Trendall Locality

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Picture: Seth Shostak
Picture: Seth Shostak

Trendall Locality: The first hint

In an article published in Scientific American, three scientists involved in the original discovery of the Pilbara stromatolites, Roger Buick, John Dunlop and David Groves, describe the possible scene 3.5 billion years ago:

“Let the reader imagine he is standing on the (mud) flats at low tide. The outline of high volcanic cones is visible in the distance through a haze of volcanic ash and of steam from hot lava erupting into the shallow sea; thunderclouds hover near the peaks. Closer at hand the basalt cliffs of the coastline are pounded by waves whipped by high winds.

"Inland the scene is dominated by hummocks of black basalt lava, their surface covered with a rubble of pillow fragments. The observer is surrounded by a flat expanse of grey mud that glistens when intermittent sunlight is reflected from small crystals of gypsum.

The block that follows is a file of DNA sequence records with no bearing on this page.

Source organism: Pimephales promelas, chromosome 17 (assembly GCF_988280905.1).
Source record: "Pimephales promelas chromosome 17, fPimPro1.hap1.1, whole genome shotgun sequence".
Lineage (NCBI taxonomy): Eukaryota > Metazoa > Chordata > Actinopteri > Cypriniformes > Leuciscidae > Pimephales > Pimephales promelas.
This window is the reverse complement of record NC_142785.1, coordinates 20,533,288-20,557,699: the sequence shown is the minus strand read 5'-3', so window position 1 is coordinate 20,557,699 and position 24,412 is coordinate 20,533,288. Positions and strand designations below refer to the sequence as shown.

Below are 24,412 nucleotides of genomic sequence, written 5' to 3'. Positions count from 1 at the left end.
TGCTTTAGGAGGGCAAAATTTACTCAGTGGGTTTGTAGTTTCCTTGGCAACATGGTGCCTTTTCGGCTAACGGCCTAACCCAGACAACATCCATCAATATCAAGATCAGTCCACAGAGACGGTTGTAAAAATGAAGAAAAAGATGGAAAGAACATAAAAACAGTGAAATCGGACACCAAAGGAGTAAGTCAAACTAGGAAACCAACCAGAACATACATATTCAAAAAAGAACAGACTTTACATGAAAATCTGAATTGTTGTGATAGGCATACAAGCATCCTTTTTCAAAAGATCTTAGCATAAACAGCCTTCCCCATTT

"A few tidal streams meander across the flats, draining into the sea through a break in a low bar of black sand. Elsewhere there are scattered pools, shallow and highly saline."

Around the Trendall Locality, in rocks 3.42 billion years old, evidence suggests a lagoon-like environment in a very short period where there was a lull in volcanic activity between the Panorama Formation and the Euro Basalt (see the geological maps). Instead of basalts, a finely grained sediment was laid down – the almost marble-like Strelley Pool Chert of the Pilbara.

As the Geological Survey of Western Australia remarks, the Trendall Locality is "particularly significant because of the exceptional preservation that occurs over just a few square metres of outcrop, and the morphological (shape) development is consistent with biological construction."

Within that small group of stromatolites, one section of ‘egg box carton’ conical stromatolites was taken for care and preservation at the Western Australia Museum in Perth. Remaining is a branching column formed on the side of a stromatolite cone known as ‘Mickey Mouse Ears’ because of the similarity and ornateness.

Since then other areas nearby have revealed well preserved samples as shown in the Virtual Field Trip.

Useful web links: Geological Survey of Western Australian on the discovery and history of the Trendall Locality:[1]





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